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The first step isn’t going smoothly.

Ranking things and making lists seem to be all the rage these days.

Terry Lee Ming, 66, died on June 7, 2019, in Bellingham, Washington. He was born on Oct. 30, 1952, in Pittsburg, California.
Randy Jason Sullivan, 46, died May 13, 2019, in a mid-air collision near Ketchikan. He was born on Feb. 1, 1973, in Anchorage.
Garold E. Charles, 67, died March 29, 2019, in Saxman. He was born Dec. 19, 1951, in Craig.
Come forward

A federal judge’s June decision could affect almost half of Ketchikan’s cruise ship season of about 630,000 potential passengers in 2019.

U.S. District Court Judge Patricia Seitz, who appears to be fed up with Carnival Corp., is threatening to prevent the cruise company from docking any of its ships at U.S. ports — at least temporarily. How long “temporarily” would be is unknown.

Carnival owns nine brands, four of which dock in Ketchikan and other parts of Southeast. They include Carnival Cruise Lines, Holland America Line, Princess Cruises and Seabourn.

Carnival is the world’s largest cruise company. With approximately 11.5 million guests, according to its website, it controls 50% of the global cruise market. It had revenue of $16.4 billion in 2016, a 40% increase over 2015.

Carnival is before the judge for possibly violating probation. It has been on probation for two years as part of a $40 million settlement in a case in which it was accused of illegally dumping oil into the ocean from its Princess Cruises ships for eight years, then lying about it.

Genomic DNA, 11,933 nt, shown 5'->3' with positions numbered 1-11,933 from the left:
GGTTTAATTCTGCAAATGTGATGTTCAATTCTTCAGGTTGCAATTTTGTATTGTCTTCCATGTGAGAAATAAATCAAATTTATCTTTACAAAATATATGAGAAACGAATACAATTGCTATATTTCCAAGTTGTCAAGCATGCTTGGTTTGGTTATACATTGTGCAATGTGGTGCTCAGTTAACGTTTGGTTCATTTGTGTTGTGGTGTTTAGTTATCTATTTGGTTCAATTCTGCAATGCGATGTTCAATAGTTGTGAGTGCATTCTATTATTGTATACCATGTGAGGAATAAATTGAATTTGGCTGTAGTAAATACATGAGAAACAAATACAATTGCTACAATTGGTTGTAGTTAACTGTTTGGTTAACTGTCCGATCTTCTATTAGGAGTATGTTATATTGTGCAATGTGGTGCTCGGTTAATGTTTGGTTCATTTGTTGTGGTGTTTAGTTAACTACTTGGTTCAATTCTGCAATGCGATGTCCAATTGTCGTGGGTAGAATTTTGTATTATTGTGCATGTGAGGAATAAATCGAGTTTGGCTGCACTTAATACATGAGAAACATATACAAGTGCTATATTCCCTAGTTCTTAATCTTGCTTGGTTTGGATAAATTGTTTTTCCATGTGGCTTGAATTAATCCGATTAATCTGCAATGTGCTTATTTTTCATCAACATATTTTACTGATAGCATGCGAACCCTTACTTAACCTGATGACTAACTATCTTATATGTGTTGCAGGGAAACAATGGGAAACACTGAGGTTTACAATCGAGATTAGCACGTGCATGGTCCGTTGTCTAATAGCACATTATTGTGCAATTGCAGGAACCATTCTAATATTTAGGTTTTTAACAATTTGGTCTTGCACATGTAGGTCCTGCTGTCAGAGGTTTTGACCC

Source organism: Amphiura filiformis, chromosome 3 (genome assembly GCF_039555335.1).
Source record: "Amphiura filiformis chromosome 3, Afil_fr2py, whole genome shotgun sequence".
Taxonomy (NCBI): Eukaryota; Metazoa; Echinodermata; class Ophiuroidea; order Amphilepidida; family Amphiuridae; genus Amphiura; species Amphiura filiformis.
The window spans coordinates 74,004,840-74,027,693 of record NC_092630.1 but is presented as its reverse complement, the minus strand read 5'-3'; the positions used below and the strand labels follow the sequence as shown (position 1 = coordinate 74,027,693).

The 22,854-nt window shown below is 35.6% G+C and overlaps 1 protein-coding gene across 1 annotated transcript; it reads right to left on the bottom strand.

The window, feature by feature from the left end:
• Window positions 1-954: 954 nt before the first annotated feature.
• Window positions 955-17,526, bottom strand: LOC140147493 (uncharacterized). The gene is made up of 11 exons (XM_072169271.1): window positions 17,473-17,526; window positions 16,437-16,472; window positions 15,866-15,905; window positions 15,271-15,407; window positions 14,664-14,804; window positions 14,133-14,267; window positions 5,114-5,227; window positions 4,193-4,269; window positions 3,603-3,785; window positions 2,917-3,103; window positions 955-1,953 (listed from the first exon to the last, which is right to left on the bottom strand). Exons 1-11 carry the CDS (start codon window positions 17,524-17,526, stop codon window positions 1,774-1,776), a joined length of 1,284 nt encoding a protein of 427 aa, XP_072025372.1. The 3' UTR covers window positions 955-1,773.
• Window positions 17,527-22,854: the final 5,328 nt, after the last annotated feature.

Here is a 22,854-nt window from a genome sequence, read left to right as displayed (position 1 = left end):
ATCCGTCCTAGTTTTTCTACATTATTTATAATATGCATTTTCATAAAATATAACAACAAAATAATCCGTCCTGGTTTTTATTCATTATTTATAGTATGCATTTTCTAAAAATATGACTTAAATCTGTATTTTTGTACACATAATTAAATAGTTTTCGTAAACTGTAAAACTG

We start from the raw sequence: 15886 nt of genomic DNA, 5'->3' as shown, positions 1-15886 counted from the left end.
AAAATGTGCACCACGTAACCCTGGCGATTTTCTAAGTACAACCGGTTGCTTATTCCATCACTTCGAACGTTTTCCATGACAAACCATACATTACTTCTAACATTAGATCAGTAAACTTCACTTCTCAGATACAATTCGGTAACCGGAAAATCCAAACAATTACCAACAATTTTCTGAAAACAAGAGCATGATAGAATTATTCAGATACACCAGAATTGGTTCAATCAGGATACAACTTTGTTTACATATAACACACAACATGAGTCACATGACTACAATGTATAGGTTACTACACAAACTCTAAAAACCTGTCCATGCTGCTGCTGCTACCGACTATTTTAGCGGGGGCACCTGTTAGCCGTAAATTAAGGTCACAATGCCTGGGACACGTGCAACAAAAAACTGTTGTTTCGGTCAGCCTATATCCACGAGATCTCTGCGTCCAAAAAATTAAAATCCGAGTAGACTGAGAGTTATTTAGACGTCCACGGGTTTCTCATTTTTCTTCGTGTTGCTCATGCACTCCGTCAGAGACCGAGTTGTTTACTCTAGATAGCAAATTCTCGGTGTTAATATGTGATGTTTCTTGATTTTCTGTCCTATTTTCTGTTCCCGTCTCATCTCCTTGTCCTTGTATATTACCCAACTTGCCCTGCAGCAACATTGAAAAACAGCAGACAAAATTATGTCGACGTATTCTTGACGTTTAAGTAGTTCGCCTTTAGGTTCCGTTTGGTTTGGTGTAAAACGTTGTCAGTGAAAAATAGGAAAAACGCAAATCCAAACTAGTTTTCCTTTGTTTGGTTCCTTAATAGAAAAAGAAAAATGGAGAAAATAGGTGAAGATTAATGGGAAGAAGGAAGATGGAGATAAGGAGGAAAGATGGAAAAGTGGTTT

New court filings state that while on probation Carnival and its ships discharged 26,000 gallons of gray water into Glacier Bay National Park in September 2018. The filings include allegations of falsifying records and unloading plastic garbage into the water.

Before a hearing on the charges Wednesday in Seitz’ courtroom, Carnival issued a statement saying the situation was being mischaracterized. It essentially saluted the environmental flag and pointed out that it was in the best interest of its guests, the company and the oceans to leave the places it takes customers better than when it arrived.

The president and chairman of Carnival didn’t show up at the Wednesday court hearing, but the judge scolded them nonetheless.

“The people at the top are treating this as a gnat,” Seitz said. “If I could, I would give all the members of the executive committee a visit to the detention center for a couple of days. It’s amazing how that helps people come to focus on reality.”

The allegations of violating the five-year probation come as a result of audits being conducted by third-party inspectors.

The judge has asked that top Carnival executives attend the June hearing, pointing out that the 2017 $40 million settlement, which was the largest in history, might not have affected a change in how Carnival conducts business. Her reference to the company as a criminal defendant, “not the first time nor is it the second time,” also is an indication of her view of Carnival.

The mission statement on Carnival’s website states: “Together, we deliver joyful vacation experiences and breakthrough shareholder returns by exceeding guest expectations and leveraging our industry-leading scale.”

In other words, fun and money. Nothing wrong with that. The judge doesn’t think so, either; she took a Carnival cruise. But, she also thinks the law is important, and she’s made it crystal clear that she will go to great lengths to see that it’s upheld — no matter what it costs.

Honest Alaskans agree with her. We take care of our waterways, and we think those who benefit financially from their use should, too.